Tuesday, September 15, 2015

The Perfect Guy Review

Last year on this same weekend there was a random thriller that came out called No Good Deed. I was slightly hesitant to see it as no one seemed to like it and it was in the middle September. However, I did check it out and was pleasantly surprised. It was a fairly decent thriller. Because of the success of that movie, Sony green-lit another thriller for the same weekend this year called The Perfect Guy. It was very much a déjà vu for Sony. Both movies had a predominately black cast and both were about a guy terrorizing a girl with the girl having to stand up for herself. Both weren't expected to do much at the box office, yet both earned around $25 million on their respective opening weekends, giving both the surprise win that weekend at the box office. Both movies were panned by critics, although for some odd reason most critics elected not to see The Perfect Guy as it only has 19 reviews counted on Rotten Tomatoes compared to the usual 100+ reviews. However, the thing that is very different in this case is my personal enjoyment of the movie. This isn't a bad movie, but it's lacking a lot of elements that make for a good thriller.

A lot of the reviews that I have read suggest that this movie is bad because it is completely unoriginal and predictable. It's been a movie that's been made a hundred times before, so it's just uninteresting. This is an idea that I actually disagree with. I've been watching a lot of Hitchcock thrillers and a lot of those movies have very similar premises as well. Hitchcock seemed to love the idea of making a movie about a guy that has been accused of doing something he didn't do. He also seemed to love the idea of using just one set for the whole movie. But despite these similarities, most of his movies are still considered classics. The same idea applies to the TV show Criminal Minds. It's one of my favorite shows, but if I'm being honest, most of the episodes follow the same formula. Does that make it bad? No, it doesn't. It's still really good. So yes, the premise of The Perfect Guy is one we have seen before. Our main female makes the decision to breakup with her boyfriend of two years because he can't commit to marriage. Shortly after, she meets another man who initially seems like he is the perfect guy. But one day he snaps and that is enough for our girl to realize that she wants nothing to do with him. Well, turns out this guy is a crazy psychopath and is definitely not done with her. This is kind of a spoiler, but not really. All you have to do is look at the title of the movie and connect the dots that this is a thriller and not a romantic drama and you know exactly what's going to happen for the first half of the movie. It's how things are resolved that's the mystery here.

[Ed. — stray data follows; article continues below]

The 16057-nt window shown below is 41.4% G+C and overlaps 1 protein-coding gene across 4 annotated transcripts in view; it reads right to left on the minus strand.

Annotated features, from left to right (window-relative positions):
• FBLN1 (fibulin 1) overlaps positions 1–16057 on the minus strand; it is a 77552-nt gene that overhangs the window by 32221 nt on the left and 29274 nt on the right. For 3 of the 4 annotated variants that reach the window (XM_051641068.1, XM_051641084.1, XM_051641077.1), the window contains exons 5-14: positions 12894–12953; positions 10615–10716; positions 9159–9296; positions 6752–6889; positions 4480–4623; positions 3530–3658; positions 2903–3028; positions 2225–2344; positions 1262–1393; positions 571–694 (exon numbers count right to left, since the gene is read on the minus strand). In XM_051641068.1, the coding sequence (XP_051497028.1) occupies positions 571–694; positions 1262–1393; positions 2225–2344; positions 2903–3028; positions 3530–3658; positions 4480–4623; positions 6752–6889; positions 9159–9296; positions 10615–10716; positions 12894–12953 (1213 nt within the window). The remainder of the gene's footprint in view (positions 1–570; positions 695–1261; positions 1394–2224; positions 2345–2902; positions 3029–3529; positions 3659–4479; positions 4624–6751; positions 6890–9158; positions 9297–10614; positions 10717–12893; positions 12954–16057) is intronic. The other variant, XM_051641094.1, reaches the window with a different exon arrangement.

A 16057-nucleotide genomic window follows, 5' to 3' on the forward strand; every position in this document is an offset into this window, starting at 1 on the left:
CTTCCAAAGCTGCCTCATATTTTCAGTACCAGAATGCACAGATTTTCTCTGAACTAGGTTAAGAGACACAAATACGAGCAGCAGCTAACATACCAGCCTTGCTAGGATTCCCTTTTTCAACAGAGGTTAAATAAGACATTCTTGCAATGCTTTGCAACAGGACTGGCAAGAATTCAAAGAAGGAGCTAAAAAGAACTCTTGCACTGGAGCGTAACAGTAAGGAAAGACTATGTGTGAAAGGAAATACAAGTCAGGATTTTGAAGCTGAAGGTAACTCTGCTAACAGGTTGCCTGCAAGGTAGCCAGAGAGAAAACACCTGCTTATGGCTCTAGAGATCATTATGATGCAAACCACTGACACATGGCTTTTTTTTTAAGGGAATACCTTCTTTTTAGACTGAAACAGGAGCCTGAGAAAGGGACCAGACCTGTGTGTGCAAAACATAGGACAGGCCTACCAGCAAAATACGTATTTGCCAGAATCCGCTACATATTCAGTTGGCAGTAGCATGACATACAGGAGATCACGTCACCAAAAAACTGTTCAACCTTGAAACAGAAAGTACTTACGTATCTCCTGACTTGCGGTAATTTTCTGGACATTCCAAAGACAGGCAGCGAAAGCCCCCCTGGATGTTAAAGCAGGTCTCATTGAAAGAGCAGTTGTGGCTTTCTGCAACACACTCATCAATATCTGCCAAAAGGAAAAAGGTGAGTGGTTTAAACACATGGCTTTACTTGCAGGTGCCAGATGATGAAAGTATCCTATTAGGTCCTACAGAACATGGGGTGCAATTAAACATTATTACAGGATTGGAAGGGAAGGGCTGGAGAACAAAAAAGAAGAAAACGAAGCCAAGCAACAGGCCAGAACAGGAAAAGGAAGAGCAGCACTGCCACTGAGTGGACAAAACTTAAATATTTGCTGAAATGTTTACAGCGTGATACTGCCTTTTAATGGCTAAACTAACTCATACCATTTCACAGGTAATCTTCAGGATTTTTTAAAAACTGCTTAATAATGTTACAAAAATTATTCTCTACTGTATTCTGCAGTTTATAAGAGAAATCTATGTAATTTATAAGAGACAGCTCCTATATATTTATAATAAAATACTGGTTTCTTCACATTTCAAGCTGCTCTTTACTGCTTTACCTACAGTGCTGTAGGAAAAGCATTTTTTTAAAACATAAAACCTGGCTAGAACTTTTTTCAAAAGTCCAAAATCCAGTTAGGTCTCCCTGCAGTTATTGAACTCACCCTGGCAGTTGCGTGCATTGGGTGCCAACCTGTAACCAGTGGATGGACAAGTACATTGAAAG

No, this is nothing new. But that's not the issue I had. As I've been thinking about this movie in comparison to a lot of other thrillers that I have watched recently, I've been able to pinpoint some key elements that this thriller is missing in order to make it successful. The most important element it's missing is the lack of a compelling villain. Michael Ealy is our villain here and the man does a really good job with what he is given. He is very charming and romantic at first and is also very creepy at the end. I'm not blaming him personally for this. The problem is how his character is written. The best thrillers have villains that are very deep and complex in nature. In many instances, the audience is actually able to relate to the villain and even feel bad for them to a certain extent. Take Hitchcock's Psycho as a perfect example of this. There are some 55-year-old spoilers that come with this comparison, so feel free to skip ahead if you haven't yet seen Psycho. Norman Bates is a very complex individual. He comes off initially as a very kind, loving guy who wants the best for his hotel guests. But then his psychotic mother comes in and kills them. At first you feel bad that Norman is stuck with such an awful mother, but when you learn that his mother is dead and has been for a long time, it hits you that it's been Norman killing the people the whole time. He's just experiencing psychotic breaks where he kills people without even realizing it. You kinda feel bad for him. But you don't at the same time. Such a fascinating, deep character.